THE Salade Niçoise recipe turned out okay, but not great. I'm not going to post it here.
However, some positive things came out of it.:
1. The vinaigrette that dresses it is pretty good, and worth making on its own, just as salad dressing. Here's the recipe:
---------- Recipe via Meal-Master (tm) v8.06 Title: Vinaigrette for Salade Nicoise Categories: Salads Yield: 1 1/2 c Lemon juice (2-3 lemons) 3/4 c Extra-virgin olive oil 1 Medium shallot, minced 1 tb Fresh thyme, minced 2 tb Fresh basil leaves, minced 2 ts Fresh oregano, minced 1 ts Dijon mustard Salt & pepper to taste Whisk together ingredients. Use as desired. -----
2. The Salade Niçoise recipe calls for olive-oil-packed tuna. I had not had this before, and my local Acme didn't stock it, but I found the Ortiz brand at ChefShop. It's pricey, US $4.69 for a 3.95 oz. tin. But... it's very delicious, and even more so drenched in the above vinaigrette. Not a full-bore Niçoise, but maybe just the tuna, some cut-up avocado, and ripe tomatoes on Bibb or buttercrunch with a little arugula, and the vinaigrette... Mmmmmm. Would be good. Ortiz olive-oil-packed tuna was a revelation to me. Try it at least once if you haven't ever tasted it.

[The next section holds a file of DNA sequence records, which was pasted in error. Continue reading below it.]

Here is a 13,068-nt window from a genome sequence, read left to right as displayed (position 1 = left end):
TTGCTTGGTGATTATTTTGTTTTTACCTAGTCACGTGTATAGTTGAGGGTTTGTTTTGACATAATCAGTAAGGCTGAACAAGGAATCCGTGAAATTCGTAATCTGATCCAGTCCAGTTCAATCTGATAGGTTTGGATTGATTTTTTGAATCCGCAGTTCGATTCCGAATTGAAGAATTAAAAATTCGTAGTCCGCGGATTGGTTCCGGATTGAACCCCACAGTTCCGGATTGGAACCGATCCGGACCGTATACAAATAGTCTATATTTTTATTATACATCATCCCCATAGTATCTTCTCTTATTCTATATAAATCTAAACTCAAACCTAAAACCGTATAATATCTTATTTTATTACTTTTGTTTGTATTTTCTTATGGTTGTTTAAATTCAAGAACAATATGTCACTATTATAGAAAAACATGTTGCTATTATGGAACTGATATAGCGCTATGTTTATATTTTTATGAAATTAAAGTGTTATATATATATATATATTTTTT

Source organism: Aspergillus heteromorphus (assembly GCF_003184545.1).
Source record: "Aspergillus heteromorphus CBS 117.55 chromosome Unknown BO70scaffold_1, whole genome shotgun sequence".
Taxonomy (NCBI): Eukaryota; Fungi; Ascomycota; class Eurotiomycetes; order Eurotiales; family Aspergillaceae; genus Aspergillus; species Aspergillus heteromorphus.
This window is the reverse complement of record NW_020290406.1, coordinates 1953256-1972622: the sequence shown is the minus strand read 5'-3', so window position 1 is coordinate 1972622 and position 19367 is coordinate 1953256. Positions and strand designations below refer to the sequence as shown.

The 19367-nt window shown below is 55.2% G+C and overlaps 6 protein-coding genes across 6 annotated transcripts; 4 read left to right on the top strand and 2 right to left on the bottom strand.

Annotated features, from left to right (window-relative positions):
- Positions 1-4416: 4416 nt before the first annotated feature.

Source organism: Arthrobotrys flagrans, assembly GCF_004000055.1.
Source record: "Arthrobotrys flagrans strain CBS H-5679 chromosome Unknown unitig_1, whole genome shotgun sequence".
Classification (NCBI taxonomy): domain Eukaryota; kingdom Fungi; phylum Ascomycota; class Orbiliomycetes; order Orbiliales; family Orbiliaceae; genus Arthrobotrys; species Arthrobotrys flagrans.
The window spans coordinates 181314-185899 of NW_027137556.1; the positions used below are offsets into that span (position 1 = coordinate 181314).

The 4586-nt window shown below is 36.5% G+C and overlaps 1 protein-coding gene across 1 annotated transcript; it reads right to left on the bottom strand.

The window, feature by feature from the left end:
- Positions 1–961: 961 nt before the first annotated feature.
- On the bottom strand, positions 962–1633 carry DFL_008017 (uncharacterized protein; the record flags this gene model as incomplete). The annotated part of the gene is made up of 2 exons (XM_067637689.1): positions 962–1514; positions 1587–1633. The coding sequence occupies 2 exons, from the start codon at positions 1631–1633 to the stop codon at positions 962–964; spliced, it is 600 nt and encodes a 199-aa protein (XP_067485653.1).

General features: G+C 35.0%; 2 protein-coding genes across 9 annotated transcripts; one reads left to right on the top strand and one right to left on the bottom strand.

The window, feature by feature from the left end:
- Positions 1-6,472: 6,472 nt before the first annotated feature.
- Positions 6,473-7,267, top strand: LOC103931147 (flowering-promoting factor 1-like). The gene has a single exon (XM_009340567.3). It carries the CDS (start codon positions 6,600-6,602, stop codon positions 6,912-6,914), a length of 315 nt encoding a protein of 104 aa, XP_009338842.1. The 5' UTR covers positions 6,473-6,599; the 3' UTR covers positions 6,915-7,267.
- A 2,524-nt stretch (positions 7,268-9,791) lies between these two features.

And there's a step above Ortiz 'Bonito del Norte', the Ortize 'Ventresca de Bonito del Norte'. Ventresca is a Spanish word which means 'Priced for yuppies with more money than brains'. No, actually, it refers to the belly of the fish, where the flesh has the highest fat content, making it both the most flavorful and the most delicate. $12.99 for about 4 ounces. Yipyipyipyip! [makes sound like a puppy that's been kicked] I bought one tin, just to try it out. Haven't had the guts to open it yet. Maybe I'll eat it tonight and let you know whether it was worth it.
3. I had never had Niçoise olives before. I got a bottle of them from ChefShop as well. Intensely flavorful, everything a ripe olive should be. Yum.
南京花火 == nankinhanabi == firecracker ('Nanking fireworks')
南光 == nankou == Southern lights
|'Somewhat obscure' origin. Henshall suggests taking it as a 'hoop', ten (十), and the sign for 'yen', and as a mnemonic: 'Get a hoop for ten yen down south.'|